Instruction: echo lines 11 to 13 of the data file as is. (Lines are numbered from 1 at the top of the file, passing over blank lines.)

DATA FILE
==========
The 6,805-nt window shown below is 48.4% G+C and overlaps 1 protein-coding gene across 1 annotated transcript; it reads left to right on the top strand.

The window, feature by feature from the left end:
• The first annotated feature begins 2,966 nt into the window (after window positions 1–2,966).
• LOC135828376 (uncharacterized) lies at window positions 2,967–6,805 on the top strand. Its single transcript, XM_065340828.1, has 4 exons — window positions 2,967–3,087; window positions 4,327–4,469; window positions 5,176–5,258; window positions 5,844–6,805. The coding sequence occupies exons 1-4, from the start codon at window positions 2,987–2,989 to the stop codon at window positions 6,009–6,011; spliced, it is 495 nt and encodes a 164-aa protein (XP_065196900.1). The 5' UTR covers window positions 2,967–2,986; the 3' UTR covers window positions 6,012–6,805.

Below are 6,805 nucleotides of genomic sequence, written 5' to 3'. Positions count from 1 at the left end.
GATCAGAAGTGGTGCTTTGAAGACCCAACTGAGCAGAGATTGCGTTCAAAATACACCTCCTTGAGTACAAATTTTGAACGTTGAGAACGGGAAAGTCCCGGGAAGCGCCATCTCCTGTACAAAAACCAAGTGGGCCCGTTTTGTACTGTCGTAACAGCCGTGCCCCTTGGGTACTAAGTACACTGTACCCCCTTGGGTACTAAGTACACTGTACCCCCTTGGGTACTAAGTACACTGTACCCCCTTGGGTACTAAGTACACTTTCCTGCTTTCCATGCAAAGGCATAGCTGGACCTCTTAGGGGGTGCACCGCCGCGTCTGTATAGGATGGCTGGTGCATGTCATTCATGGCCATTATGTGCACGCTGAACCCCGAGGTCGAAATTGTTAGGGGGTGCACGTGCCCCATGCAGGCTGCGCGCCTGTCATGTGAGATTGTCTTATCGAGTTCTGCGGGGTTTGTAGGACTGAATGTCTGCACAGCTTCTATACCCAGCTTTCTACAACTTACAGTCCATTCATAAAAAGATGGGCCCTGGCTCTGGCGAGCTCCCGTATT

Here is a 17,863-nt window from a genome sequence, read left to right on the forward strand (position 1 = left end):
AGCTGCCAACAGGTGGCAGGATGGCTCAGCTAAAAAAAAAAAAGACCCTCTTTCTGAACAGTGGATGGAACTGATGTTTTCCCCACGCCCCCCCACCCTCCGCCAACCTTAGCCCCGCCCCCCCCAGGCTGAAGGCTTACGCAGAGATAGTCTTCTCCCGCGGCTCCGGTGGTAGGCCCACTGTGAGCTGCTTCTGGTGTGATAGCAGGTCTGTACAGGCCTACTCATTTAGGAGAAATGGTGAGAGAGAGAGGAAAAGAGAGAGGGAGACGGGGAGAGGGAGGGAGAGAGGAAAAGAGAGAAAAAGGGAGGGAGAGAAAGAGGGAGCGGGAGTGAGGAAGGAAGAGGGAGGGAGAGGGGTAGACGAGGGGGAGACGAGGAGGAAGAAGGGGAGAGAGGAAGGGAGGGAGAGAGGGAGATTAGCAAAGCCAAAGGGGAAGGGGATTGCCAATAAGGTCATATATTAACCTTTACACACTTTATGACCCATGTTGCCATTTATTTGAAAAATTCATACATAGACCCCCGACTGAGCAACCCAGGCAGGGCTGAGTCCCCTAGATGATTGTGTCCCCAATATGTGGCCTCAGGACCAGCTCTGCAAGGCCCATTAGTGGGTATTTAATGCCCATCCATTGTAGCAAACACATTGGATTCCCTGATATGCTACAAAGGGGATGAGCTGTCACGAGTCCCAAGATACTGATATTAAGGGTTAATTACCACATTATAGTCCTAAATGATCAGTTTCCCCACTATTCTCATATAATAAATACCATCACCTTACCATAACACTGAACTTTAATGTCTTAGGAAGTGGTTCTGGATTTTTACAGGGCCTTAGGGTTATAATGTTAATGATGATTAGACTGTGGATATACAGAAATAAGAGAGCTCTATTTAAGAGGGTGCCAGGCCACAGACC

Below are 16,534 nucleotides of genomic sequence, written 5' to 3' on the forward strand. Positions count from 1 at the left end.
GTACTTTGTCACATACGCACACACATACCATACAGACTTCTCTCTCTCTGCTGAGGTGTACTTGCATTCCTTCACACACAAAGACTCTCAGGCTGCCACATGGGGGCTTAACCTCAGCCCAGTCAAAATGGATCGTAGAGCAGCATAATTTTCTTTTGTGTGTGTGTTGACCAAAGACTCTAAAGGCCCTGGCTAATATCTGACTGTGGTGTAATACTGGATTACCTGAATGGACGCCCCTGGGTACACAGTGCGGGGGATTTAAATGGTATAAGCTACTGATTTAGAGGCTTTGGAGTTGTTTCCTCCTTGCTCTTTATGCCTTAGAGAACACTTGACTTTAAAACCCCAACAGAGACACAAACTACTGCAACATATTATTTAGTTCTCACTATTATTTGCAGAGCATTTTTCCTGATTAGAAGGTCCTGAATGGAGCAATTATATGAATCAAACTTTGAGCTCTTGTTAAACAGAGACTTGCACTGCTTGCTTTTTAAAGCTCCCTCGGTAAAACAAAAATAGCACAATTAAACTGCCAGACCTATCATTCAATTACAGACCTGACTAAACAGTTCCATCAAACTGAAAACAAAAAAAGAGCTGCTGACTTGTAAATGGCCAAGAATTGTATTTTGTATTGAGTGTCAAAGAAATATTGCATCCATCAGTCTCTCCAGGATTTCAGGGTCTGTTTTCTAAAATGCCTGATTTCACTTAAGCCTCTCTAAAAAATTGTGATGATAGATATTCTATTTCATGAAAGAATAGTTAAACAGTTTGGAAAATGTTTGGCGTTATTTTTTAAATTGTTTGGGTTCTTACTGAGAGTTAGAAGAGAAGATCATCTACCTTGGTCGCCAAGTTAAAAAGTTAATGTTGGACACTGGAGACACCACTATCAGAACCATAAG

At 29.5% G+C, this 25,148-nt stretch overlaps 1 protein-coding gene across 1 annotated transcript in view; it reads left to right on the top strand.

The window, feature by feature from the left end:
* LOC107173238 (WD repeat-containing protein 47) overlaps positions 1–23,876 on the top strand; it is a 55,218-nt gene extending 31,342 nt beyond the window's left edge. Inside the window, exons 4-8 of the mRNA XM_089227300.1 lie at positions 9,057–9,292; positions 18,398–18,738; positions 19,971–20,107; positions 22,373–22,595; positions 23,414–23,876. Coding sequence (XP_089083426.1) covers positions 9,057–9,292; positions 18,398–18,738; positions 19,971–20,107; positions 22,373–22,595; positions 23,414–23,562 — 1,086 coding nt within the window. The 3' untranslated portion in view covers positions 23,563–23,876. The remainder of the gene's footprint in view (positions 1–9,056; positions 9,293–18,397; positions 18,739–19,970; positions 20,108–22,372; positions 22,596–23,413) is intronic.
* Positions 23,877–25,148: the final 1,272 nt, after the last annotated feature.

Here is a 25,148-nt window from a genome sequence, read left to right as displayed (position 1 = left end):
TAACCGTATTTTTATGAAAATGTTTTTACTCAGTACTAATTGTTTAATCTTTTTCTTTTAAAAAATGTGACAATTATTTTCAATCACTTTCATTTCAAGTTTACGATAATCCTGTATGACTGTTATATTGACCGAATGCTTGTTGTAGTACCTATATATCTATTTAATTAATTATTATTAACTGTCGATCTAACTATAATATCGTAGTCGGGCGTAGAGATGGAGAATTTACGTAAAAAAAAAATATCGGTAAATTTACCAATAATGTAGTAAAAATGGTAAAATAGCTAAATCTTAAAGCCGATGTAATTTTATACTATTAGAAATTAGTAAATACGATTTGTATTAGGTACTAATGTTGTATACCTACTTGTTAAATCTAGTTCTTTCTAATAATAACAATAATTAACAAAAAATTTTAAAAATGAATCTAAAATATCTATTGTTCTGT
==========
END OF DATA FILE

At 29.5% G+C, this 25,148-nt stretch overlaps 1 protein-coding gene across 1 annotated transcript in view; it reads left to right on the top strand.

The window, feature by feature from the left end:
* LOC107173238 (WD repeat-containing protein 47) overlaps positions 1–23,876 on the top strand; it is a 55,218-nt gene extending 31,342 nt beyond the window's left edge. Inside the window, exons 4-8 of the mRNA XM_089227300.1 lie at positions 9,057–9,292; positions 18,398–18,738; positions 19,971–20,107; positions 22,373–22,595; positions 23,414–23,876. Coding sequence (XP_089083426.1) covers positions 9,057–9,292; positions 18,398–18,738; positions 19,971–20,107; positions 22,373–22,595; positions 23,414–23,562 — 1,086 coding nt within the window. The 3' untranslated portion in view covers positions 23,563–23,876. The remainder of the gene's footprint in view (positions 1–9,056; positions 9,293–18,397; positions 18,739–19,970; positions 20,108–22,372; positions 22,596–23,413) is intronic.